Te Rangahau o Te Tuakiri Māori me ngā Waiaro ā-Pūtea The Māori Identity and Financial Attitudes Study | MIFAS: Selected descriptive statistics wave 1

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University of Auckland
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How does cultural identity matter for Māori economic decision-making? Te Rangahau oTe Tuakiri Māori me Nga Waiaro a-Pütea | The Māori Identity and Financial AttitudesStudy (MIFAS) aims to address this question. The MIFAS is the first large-scale (n = 7,019)nationwide study of Māori aged 18 and over that aims to correlate personal cultural beliefsand practices to economic choices. This report presents selected analyses from the first waveof data collection for MIFAS. It has been designed it to be accessible and easy to read as asupplement to academic publications. 1 The purpose of the document is to promote discussionand inform deeper data analyses. All statistical analyses in this report were conducted by Dr.Joaquín Bahamondes with support and comments from the co-authors. The initial wave of the MIFAS collected data from Māori aged 18 and over who completed a pen-and-paper questionnaire in 2017. The original MIFAS survey contained over 340 items including measures of perceptions of business success, individualism versus collectivism, materialism; attitudes towards sustainability and money; access to social capital; feelings of inclusion within Aotearoa New Zealand society; utilisation of financial products and services provided by iwi organisations versus mainstream financial institutions; financial literacy; career aspirations; political orientations; and levels of stress and other measures of health and well-being. The MIFAS research group (responsible for strategic oversight, design and day-to-day maintenance of the study) now includes; Associate Professor Carla Houkamau (Primary Investigator, Faculty of Business and Economics, University of Auckland), Professor Chris Sibley (School of Psychology, University of Auckland), Dr Kiri Dell (Faculty of Business and Economics, University of Auckland), Dr Jamie Newth (Faculty of Business and Economics, University of Auckland) and Dr Jason Mika (School of Management, Massey University). The MIFAS group are most grateful to the participants in this research who have given their valuable time and energy to be part of the study. We also acknowledge the role of our close colleague and friend, Associate Professor Mānuka Hēnare (now retired). Mānuka played an important role in the early days of the MIFAS, by supporting the development of the survey and also helping interpret it. We also acknowledge support from our funders. The Royal Society of New Zealand, who awarded the Marsden Fund Grant which allowed us to start the MIFAS. The specific grant was titled, “How great can we be? Identity leaders of the Māori economic renaissance” (15-UOA-316). Ngā Pae o te Māramatanga (NPM) (New Zealand's Māori Centre of Research Excellence (CoRE) funded by the Tertiary Education Commission (TEC) and hosted by The University of Auckland) supported the second round of the MIFAS survey which was sent to 5,300 Māori in July-August 2020. As noted earlier, with a data set this size, phases of interrelated data analyses are required. We have barely started to “scratch the surface”, and the data analyses process is still ongoing. Data from this study will continue to be shared as continue to deepen our understanding of how cultural identity matters for Māori economic development. Ngā mihi, Carla Houkamau, Kiri Dell, Jamie Newth, Jason Mika and Chris Sibley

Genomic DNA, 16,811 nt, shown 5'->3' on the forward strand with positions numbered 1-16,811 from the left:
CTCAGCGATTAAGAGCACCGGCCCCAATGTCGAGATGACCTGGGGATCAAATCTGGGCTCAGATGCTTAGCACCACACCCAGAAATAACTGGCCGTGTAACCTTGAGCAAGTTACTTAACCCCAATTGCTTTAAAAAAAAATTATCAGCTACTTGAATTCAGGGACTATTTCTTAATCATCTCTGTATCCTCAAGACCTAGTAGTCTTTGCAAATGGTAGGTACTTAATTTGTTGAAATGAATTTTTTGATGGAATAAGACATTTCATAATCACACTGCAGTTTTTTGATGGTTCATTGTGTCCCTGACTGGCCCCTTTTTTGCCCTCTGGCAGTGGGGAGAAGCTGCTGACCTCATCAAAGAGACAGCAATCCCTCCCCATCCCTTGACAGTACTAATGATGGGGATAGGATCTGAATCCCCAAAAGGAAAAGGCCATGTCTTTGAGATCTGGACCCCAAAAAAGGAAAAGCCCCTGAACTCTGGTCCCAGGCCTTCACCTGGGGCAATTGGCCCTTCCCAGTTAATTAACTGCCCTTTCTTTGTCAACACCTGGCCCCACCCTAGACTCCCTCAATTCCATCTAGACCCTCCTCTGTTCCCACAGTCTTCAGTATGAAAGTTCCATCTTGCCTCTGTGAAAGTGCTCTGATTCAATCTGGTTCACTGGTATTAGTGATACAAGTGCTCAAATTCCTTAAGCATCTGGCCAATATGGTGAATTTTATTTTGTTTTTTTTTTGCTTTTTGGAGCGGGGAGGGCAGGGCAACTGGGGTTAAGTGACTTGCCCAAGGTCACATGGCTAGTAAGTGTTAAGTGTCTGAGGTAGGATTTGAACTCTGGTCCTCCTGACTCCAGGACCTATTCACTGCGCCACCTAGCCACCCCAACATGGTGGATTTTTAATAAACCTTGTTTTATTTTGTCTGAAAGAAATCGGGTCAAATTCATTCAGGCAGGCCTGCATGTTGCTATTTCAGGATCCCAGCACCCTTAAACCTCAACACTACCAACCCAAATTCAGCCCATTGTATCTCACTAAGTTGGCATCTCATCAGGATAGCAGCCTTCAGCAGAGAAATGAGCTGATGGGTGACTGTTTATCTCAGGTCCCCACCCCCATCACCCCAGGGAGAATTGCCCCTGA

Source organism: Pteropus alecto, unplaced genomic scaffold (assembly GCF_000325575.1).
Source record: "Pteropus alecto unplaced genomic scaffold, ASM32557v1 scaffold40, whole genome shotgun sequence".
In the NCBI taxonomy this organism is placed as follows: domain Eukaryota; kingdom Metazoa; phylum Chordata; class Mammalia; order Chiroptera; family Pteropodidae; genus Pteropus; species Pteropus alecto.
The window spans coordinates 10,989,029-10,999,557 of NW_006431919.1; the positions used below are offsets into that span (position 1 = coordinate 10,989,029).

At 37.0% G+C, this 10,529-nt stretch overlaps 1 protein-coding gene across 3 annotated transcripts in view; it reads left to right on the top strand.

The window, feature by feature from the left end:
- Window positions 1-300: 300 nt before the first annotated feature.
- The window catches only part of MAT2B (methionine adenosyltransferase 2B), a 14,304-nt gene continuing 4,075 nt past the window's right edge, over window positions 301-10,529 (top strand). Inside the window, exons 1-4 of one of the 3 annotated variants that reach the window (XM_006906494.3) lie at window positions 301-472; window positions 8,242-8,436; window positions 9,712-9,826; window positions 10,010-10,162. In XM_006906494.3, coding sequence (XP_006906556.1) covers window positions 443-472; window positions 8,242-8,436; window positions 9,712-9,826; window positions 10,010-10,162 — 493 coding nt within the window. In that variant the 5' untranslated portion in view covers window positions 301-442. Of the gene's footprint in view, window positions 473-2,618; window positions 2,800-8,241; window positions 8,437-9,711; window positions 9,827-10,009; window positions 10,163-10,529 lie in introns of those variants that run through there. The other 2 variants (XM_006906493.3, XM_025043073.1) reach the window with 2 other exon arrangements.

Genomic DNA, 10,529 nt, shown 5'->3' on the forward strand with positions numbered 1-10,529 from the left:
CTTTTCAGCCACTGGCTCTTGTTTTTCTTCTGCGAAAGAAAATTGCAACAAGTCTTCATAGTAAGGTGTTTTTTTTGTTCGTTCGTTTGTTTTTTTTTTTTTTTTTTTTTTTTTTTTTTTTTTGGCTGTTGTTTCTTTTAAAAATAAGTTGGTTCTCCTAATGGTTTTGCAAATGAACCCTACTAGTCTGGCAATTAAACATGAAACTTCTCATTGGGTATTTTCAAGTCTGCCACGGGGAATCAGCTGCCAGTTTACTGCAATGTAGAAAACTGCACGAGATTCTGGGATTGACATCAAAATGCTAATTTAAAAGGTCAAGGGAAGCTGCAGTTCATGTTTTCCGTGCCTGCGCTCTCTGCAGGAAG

Māori identity, Māori values, Māori business
Te Rangahau o Te Tuakiri Māori me ngā Waiaro ā-Pūtea The Māori Identity and Financial Attitudes Study | MIFAS: Selected descriptive statistics wave 1, 2020, pp. 1 - 29 (29)